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On Election Day, there’s one thing voters from blue states and red states both agreed on, and that’s marijuana legalization.
Our nation is ready to put an end to the destructive and racist policies of the war on drugs. Critical legislation in Congress could have a huge impact on making that happen: The House just passed the MORE Act (Marijuana Opportunity Reinvestment and Expungement Act) and now it moves to the Senate.
Here are a few key things that make this bill one of the most comprehensive marijuana reform initiatives in Congress. The MORE Act will:
- decriminalize marijuana on the federal level, removing it from the Controlled Substances Act of 1970.
- tackle the racial disparities of drug prohibition head-on, making it not only a marijuana reform bill but also a racial justice bill.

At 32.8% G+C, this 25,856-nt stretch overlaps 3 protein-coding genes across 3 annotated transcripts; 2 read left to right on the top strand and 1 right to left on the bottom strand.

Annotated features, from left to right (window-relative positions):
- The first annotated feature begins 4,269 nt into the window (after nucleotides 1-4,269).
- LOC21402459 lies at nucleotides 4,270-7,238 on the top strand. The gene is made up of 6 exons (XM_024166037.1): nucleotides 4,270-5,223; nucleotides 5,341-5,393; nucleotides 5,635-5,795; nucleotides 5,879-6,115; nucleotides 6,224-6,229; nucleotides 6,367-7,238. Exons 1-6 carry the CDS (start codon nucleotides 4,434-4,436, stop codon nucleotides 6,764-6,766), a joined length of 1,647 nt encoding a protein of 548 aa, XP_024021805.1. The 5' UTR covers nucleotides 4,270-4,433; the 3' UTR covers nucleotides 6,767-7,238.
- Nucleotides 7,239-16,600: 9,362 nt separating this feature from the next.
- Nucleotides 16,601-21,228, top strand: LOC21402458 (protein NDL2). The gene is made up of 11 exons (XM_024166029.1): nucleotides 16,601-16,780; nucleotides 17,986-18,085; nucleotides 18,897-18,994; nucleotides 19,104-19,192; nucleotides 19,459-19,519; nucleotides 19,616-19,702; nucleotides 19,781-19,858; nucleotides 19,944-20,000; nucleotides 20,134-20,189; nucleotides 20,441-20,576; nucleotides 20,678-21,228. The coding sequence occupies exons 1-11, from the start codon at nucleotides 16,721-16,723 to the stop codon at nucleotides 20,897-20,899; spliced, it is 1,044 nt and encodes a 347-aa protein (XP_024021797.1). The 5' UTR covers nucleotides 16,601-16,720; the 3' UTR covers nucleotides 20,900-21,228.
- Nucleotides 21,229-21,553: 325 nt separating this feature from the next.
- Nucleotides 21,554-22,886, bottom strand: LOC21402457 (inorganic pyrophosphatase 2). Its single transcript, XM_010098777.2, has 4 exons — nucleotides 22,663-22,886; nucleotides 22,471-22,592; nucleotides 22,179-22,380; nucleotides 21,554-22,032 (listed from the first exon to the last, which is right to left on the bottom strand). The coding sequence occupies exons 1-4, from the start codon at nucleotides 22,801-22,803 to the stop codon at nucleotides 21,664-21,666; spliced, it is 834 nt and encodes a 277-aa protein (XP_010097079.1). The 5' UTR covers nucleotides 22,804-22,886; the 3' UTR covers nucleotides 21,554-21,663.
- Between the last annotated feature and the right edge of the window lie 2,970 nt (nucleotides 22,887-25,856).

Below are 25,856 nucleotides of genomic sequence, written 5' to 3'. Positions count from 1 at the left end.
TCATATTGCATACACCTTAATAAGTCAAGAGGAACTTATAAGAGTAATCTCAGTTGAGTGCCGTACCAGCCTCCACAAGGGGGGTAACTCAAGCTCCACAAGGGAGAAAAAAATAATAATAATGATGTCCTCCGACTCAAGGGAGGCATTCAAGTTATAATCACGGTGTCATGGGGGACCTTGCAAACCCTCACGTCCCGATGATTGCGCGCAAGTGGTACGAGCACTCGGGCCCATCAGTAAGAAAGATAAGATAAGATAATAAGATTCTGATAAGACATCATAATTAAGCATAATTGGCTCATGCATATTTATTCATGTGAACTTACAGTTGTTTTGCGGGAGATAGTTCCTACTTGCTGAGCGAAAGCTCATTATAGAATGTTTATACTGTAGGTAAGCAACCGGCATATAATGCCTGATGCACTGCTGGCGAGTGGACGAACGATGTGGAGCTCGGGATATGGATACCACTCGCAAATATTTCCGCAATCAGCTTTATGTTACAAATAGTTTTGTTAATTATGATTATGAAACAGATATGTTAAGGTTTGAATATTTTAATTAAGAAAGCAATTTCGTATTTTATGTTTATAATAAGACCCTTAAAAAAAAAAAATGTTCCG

- expunge many past convictions and resentence people with marijuana convictions.
- include an excise tax that generates funds specifically to invest in the communities most harmed by marijuana prohibition.
The war on drugs has failed. That’s clear. Yet hundreds of thousands of people are still arrested each year for marijuana possession, disproportionately Black and Latinx people.
In fact, a Black person in the United States is 3.6 times more likely to get arrested for marijuana possession than a white person, despite similar usage rates. It’s time not just to legalize marijuana, but to do so in a way that addresses these harmful disparities once and for all.